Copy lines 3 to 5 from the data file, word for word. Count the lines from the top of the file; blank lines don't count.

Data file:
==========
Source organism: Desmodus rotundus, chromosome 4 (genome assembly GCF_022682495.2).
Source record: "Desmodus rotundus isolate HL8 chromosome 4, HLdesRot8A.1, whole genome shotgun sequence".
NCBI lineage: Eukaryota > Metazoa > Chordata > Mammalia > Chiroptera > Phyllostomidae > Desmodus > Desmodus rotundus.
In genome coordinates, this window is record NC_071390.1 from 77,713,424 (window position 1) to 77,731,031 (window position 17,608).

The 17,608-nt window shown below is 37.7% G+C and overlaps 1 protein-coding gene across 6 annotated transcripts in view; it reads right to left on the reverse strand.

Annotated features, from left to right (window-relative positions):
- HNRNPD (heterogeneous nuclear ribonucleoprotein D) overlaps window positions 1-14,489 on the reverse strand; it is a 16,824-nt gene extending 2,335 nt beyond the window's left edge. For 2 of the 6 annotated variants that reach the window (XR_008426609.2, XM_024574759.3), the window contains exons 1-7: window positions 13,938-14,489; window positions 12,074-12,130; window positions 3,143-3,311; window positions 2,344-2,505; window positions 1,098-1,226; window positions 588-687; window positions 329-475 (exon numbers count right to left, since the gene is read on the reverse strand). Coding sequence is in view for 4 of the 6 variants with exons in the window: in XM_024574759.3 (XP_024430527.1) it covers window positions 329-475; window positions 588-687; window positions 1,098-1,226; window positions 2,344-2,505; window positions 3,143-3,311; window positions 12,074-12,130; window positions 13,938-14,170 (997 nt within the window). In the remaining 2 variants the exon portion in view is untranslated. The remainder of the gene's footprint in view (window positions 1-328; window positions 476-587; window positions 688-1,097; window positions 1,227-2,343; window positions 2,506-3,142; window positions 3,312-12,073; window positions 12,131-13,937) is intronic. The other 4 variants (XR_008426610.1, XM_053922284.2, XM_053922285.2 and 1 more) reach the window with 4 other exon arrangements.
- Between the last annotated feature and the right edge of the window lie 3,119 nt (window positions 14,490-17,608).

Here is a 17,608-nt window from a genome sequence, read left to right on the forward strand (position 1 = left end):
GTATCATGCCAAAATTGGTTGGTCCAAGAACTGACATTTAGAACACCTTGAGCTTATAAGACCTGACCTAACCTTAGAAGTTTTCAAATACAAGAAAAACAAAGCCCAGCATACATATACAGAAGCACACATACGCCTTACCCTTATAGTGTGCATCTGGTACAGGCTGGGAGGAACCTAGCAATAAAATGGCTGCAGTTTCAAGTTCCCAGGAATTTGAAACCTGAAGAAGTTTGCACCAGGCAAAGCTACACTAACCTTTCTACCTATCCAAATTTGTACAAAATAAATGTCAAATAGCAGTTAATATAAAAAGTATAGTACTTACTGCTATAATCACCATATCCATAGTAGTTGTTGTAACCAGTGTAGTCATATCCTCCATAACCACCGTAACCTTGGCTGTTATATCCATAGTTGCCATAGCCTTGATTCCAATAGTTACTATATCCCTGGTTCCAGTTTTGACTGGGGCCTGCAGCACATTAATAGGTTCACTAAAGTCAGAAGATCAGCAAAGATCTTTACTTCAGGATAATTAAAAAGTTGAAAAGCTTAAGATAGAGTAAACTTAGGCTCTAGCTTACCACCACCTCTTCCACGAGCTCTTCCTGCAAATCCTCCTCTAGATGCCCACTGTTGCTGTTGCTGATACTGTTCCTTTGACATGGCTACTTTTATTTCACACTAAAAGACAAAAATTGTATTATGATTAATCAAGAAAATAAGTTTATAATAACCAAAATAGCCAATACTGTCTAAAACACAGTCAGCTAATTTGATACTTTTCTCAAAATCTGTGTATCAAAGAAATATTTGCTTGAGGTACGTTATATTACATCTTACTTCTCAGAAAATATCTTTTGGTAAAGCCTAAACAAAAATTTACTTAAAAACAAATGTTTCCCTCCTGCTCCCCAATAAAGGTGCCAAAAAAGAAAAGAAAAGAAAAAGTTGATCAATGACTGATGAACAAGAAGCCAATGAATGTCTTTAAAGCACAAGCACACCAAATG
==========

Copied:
NCBI lineage: Eukaryota > Metazoa > Chordata > Mammalia > Chiroptera > Phyllostomidae > Desmodus > Desmodus rotundus.
In genome coordinates, this window is record NC_071390.1 from 77,713,424 (window position 1) to 77,731,031 (window position 17,608).

The 17,608-nt window shown below is 37.7% G+C and overlaps 1 protein-coding gene across 6 annotated transcripts in view; it reads right to left on the reverse strand.